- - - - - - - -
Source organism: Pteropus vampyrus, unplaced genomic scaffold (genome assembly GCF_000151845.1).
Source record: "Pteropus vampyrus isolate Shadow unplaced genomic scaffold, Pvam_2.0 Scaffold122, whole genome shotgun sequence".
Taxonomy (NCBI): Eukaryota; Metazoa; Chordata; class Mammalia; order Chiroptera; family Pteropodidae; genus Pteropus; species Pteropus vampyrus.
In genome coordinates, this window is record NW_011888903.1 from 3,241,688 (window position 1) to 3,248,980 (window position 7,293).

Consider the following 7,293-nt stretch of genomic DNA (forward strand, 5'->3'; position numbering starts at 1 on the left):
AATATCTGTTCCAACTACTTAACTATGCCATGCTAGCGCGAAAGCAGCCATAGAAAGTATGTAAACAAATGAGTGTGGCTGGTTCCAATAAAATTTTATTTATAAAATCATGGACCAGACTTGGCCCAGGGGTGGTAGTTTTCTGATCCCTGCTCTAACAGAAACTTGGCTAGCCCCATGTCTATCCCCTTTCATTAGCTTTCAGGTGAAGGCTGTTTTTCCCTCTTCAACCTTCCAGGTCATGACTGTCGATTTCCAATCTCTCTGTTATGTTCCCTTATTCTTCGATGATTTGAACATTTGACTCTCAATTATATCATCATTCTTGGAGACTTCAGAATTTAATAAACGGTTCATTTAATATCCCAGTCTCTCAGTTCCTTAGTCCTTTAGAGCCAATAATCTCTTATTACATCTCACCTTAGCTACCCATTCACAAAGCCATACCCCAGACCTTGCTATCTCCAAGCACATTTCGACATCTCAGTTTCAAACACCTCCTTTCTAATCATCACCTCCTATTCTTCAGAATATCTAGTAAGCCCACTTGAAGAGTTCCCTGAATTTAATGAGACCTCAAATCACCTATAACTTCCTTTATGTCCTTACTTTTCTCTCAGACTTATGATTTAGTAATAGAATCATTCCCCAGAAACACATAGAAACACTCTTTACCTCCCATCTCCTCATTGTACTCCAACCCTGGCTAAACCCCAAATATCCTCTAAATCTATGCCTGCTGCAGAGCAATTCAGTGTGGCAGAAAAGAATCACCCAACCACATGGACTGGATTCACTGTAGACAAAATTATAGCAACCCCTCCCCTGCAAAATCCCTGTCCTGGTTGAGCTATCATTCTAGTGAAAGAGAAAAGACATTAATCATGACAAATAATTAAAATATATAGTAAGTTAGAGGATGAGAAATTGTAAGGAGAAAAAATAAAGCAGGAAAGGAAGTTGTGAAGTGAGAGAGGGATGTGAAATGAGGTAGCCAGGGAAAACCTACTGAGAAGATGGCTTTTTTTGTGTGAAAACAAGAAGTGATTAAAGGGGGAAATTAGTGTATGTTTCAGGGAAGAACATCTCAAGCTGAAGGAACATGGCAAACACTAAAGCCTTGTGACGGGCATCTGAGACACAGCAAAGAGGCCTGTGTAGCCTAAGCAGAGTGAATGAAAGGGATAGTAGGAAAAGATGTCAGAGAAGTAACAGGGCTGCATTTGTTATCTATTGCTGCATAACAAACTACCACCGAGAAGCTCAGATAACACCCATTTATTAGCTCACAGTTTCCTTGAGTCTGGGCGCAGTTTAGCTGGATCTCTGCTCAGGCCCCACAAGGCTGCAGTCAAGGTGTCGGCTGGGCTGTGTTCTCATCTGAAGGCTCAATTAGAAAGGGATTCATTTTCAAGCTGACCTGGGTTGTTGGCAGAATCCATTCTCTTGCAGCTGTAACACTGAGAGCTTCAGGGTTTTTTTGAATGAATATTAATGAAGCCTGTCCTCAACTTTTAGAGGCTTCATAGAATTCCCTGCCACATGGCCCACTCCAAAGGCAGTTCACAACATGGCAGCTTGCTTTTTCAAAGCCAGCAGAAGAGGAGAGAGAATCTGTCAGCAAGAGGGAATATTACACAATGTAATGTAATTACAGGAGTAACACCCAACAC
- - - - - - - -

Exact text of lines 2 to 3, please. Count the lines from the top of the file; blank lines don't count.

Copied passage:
Source record: "Pteropus vampyrus isolate Shadow unplaced genomic scaffold, Pvam_2.0 Scaffold122, whole genome shotgun sequence".
Taxonomy (NCBI): Eukaryota; Metazoa; Chordata; class Mammalia; order Chiroptera; family Pteropodidae; genus Pteropus; species Pteropus vampyrus.